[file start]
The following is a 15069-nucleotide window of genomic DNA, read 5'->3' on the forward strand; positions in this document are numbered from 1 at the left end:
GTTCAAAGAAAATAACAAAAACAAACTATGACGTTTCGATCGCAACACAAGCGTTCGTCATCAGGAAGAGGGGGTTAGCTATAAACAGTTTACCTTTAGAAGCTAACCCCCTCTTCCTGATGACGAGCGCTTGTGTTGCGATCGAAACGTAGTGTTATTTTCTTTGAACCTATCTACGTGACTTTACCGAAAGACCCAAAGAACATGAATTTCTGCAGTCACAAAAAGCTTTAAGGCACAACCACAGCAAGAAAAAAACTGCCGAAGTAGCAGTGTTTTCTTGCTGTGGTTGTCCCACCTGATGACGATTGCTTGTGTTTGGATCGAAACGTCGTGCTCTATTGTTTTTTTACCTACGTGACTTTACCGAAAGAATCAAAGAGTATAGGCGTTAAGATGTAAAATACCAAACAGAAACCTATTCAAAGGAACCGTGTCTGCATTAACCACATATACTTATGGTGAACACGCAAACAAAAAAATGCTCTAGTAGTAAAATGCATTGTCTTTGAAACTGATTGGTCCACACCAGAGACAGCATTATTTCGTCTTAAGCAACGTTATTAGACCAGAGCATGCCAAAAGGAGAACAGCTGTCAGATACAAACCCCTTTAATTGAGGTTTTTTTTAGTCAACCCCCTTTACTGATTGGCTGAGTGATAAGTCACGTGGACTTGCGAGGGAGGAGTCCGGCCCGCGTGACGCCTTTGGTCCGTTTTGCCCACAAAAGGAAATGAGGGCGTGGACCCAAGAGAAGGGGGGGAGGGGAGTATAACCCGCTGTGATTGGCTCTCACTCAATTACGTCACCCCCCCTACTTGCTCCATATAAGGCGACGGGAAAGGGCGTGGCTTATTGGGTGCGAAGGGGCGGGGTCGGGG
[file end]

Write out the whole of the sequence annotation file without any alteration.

The following is a 15069-nucleotide window of genomic DNA, read 5'->3' on the forward strand; positions in this document are numbered from 1 at the left end:
GTTCAAAGAAAATAACAAAAACAAACTATGACGTTTCGATCGCAACACAAGCGTTCGTCATCAGGAAGAGGGGGTTAGCTATAAACAGTTTACCTTTAGAAGCTAACCCCCTCTTCCTGATGACGAGCGCTTGTGTTGCGATCGAAACGTAGTGTTATTTTCTTTGAACCTATCTACGTGACTTTACCGAAAGACCCAAAGAACATGAATTTCTGCAGTCACAAAAAGCTTTAAGGCACAACCACAGCAAGAAAAAAACTGCCGAAGTAGCAGTGTTTTCTTGCTGTGGTTGTCCCACCTGATGACGATTGCTTGTGTTTGGATCGAAACGTCGTGCTCTATTGTTTTTTTACCTACGTGACTTTACCGAAAGAATCAAAGAGTATAGGCGTTAAGATGTAAAATACCAAACAGAAACCTATTCAAAGGAACCGTGTCTGCATTAACCACATATACTTATGGTGAACACGCAAACAAAAAAATGCTCTAGTAGTAAAATGCATTGTCTTTGAAACTGATTGGTCCACACCAGAGACAGCATTATTTCGTCTTAAGCAACGTTATTAGACCAGAGCATGCCAAAAGGAGAACAGCTGTCAGATACAAACCCCTTTAATTGAGGTTTTTTTTAGTCAACCCCCTTTACTGATTGGCTGAGTGATAAGTCACGTGGACTTGCGAGGGAGGAGTCCGGCCCGCGTGACGCCTTTGGTCCGTTTTGCCCACAAAAGGAAATGAGGGCGTGGACCCAAGAGAAGGGGGGGAGGGGAGTATAACCCGCTGTGATTGGCTCTCACTCAATTACGTCACCCCCCCTACTTGCTCCATATAAGGCGACGGGAAAGGGCGTGGCTTATTGGGTGCGAAGGGGCGGGGTCGGGG